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Prime Minister Dominates the Executive Power in the United Kingdom (Research Paper Sample)

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Discuss how the British Prime Minister Dominates the Executive Power in the United Kingdom

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Prime Minister Dominates the Executive Power in the United Kingdom
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Executive Power in the United Kingdom is Dominated by the Prime Minister
Introduction
The Prime Minister dominates most of the executive power in the United Kingdom. The executive constitutes the part of the government with the sole authority and responsibility for the daily administration of the country (Stewart, 2010). The branch of the executive executes and reinforces the law the law of states. The united Kingdom Monarch and the immediate family are constitutional and are responsible for bestowing honours and appointing the Prime Minister. According to Allen (2003), the monarch acts within the constraints of convention and precedent, and exercises prerogative powers on the advice of the prime minister. The prime minister holds a weekly audience with the monarch; the records of these audiences are not taken and the proceedings remain fully confidential (Stewart, 2010). The monarch may express their views, but as constitutional rulers, they must accept the decisions of the Prime Minister. The Prime Minister dominates the executive power in the United Kingdom; however, there are cases where the Prime Minister does not have full control of the executive.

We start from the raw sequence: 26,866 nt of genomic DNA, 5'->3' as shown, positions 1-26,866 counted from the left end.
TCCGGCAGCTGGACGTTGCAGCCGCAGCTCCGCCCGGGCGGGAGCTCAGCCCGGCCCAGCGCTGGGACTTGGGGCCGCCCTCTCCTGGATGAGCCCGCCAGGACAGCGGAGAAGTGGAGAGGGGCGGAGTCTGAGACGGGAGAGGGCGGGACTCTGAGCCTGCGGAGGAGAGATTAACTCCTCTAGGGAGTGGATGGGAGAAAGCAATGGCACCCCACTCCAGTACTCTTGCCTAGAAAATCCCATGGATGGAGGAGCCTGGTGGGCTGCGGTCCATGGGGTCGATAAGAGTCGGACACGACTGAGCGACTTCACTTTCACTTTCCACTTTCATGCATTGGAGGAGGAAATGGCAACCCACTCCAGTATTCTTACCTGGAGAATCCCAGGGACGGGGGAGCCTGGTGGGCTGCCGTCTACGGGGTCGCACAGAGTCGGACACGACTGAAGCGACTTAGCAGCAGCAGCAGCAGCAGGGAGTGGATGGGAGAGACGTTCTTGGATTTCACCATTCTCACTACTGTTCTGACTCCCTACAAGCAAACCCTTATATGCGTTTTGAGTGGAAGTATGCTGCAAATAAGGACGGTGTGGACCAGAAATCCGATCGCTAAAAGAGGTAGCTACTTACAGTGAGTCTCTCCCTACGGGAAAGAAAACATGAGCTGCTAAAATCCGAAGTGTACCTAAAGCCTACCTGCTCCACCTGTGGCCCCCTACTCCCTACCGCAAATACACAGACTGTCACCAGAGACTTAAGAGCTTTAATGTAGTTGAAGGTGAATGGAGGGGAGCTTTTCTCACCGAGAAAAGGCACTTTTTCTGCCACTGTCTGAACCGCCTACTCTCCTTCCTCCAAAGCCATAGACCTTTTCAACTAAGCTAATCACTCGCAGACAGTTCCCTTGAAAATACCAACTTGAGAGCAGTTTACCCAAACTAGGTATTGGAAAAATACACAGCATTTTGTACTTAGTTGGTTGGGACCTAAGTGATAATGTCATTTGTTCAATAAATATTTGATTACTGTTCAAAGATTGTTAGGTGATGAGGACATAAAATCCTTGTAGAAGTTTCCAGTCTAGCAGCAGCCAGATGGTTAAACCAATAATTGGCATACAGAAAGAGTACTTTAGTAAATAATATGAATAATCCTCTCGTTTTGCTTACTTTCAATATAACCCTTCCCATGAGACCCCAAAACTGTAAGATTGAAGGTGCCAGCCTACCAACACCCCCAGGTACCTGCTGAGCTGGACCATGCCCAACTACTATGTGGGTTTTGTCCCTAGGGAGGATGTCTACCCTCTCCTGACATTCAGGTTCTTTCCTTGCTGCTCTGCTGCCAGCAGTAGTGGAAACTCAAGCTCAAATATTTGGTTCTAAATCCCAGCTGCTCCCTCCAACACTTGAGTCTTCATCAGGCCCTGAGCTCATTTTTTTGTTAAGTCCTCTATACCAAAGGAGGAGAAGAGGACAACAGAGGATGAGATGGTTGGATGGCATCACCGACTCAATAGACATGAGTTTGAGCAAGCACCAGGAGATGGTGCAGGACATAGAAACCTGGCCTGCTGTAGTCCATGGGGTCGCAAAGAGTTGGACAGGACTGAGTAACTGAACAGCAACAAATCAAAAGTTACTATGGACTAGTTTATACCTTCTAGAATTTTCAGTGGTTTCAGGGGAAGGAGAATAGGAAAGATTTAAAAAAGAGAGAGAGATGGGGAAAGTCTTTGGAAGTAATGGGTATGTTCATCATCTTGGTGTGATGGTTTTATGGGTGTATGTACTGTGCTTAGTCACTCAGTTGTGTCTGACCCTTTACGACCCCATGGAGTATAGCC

Appointments
The Queen appoints the Prime Minister, who then appoints all other members of the government. This power to hire and fire extends to all ministers and cabinet members, giving the Prime Minister substantial control over the careers of members of parliament and peers. The Prime Minister can also create and establish new posts, departments, committees, policy units and even merge the existing ones at will (Allen, 2003). This implies that the Prime Minister controls most of the governmental departments and commissions. Additionally, the Prime Minister has the powers to appoint and dismiss the government ministers. Since the beginning of the 19th century, the Prime Minister has been the leader of the largest party in the House of Commons. The power of the Prime Minster is based on the Royal Prerogative, where they exercise power on behalf of the monarch. Thus, the Prime Minister dominates the executive power of determining the members of parliament, cabinet, and ministers.